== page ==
For the next four months, I will be completing my university degree. Then, from the end of May, for possibly the first time in my life, I have no idea what I'll be doing. I'm both excited and completely terrified.
On starting a fine art degree five years ago, my head of course gave an introductory speech. She told us about her experience of art college, twenty five years previously. About passionate tutors making work amongst students, in one big arty, experimental studio love in...
Twenty-three days ago, I completed a degree in English Literature with Creative Writing. Apologies to any medics out there who still have two months of library toil ahead - your time will come!
Is it ethical to let a young person go to university in the full knowledge that a degree will serve then with no hope of employment? Is it ethical to supply a student with skills and information that have no relevance to the world of work? Is it ethical let a young person to exchange their money and time for a degree that is materially worthless?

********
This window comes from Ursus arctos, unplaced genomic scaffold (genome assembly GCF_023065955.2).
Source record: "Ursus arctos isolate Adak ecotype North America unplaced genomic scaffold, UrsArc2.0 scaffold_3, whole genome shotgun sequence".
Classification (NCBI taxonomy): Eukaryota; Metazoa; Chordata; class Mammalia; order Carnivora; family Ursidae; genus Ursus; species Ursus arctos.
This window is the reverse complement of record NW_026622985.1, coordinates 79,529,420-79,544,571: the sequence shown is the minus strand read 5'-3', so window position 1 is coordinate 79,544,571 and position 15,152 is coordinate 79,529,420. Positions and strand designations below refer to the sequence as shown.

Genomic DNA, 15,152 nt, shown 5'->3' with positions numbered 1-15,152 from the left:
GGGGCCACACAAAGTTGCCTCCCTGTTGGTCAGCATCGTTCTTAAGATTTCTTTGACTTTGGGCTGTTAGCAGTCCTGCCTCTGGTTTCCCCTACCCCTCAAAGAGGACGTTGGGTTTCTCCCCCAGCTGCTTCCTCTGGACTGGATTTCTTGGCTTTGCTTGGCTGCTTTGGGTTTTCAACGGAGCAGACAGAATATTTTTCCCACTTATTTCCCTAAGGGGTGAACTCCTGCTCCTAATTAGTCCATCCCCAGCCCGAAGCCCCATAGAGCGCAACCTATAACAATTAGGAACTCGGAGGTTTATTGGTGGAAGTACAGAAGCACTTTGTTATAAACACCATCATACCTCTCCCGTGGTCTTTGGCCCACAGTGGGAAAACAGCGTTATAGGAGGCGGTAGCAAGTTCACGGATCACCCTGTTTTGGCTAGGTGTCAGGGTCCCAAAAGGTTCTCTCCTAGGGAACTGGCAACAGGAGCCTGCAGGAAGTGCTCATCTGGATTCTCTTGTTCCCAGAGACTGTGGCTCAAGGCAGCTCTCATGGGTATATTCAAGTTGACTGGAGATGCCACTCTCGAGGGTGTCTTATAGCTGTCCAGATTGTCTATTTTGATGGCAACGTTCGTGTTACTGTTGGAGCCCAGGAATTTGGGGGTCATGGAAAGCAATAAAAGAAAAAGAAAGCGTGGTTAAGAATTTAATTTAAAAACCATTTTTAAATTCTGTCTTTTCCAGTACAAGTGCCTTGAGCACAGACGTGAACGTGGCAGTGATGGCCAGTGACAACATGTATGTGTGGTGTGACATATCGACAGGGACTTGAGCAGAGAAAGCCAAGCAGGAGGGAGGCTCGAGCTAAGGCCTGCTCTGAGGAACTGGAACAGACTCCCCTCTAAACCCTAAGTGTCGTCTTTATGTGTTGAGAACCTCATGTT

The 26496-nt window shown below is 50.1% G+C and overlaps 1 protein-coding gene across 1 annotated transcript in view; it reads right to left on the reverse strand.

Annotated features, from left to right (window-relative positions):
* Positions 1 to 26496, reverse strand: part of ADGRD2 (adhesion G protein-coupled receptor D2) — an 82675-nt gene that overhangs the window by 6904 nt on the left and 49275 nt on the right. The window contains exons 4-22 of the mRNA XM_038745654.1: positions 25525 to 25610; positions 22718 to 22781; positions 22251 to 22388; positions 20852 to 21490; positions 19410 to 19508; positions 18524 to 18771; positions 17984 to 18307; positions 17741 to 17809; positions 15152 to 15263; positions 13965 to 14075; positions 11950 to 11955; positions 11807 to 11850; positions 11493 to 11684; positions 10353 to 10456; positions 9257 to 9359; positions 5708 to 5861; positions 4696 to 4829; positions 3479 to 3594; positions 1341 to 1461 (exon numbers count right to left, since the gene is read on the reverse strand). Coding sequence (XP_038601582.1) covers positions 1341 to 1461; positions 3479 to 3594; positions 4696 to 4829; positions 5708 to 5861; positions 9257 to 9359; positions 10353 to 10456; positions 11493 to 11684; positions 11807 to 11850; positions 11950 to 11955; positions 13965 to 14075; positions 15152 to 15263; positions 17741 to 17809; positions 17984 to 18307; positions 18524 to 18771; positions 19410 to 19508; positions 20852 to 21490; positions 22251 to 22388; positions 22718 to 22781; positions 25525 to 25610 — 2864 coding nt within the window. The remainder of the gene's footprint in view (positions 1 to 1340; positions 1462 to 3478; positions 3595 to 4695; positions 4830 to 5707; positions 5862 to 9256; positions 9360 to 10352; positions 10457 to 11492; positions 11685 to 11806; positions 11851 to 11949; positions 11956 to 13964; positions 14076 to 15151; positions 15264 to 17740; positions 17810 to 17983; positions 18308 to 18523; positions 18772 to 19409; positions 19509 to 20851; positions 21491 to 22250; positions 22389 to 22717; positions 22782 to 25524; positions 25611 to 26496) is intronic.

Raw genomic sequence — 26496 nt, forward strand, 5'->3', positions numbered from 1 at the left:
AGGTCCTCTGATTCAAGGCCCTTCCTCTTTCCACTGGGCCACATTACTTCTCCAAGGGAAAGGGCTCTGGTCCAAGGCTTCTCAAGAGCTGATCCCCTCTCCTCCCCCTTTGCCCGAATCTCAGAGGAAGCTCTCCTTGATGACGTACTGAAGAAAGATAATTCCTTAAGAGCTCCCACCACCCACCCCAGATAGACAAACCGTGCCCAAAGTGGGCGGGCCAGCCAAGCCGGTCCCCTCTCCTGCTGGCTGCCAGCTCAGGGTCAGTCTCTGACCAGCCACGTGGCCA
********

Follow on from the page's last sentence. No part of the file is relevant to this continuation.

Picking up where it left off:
Last week, UCAS applications closed and school leavers began the nervous wait for replies from their preferred universities. In fact, many will have already received offers, with applications for Oxbridge and some specialist courses closing back in October.
It was the blog's lackadaisical attitude towards student wellbeing that got to me. The way it claims that higher education has "been shown" to benefit the 'health and well-being' of students, without providing a shred of evidence... But it's the misleading employment claims that show how far propagandists are prepared to go to sell university places.
Moving home after graduation is a scary time, not so much because you're delved into a horrible new lifestyle, but because you've had to say goodbye to such a fantastic one. It was always going to be hard to beat living at university with friends, without the divides of varying salaries, lifestyles and holiday allowances.
When you're choosing a university and a degree course, how do you decide between the myriad of courses available and ensure that you're giving yourself the best start when it comes to finding a job once you've graduated?
After a regular visit to the job centre where I had to convince the person sat behind the desk that I had been looking for work on a daily basis, it got me thinking about why I was still in this predicament.
Big increases in tuition fees have reportedly deterred many would-be students from applying for a university place. This is a tragedy at both a national and personal level because it takes a short-term view of the value of higher education.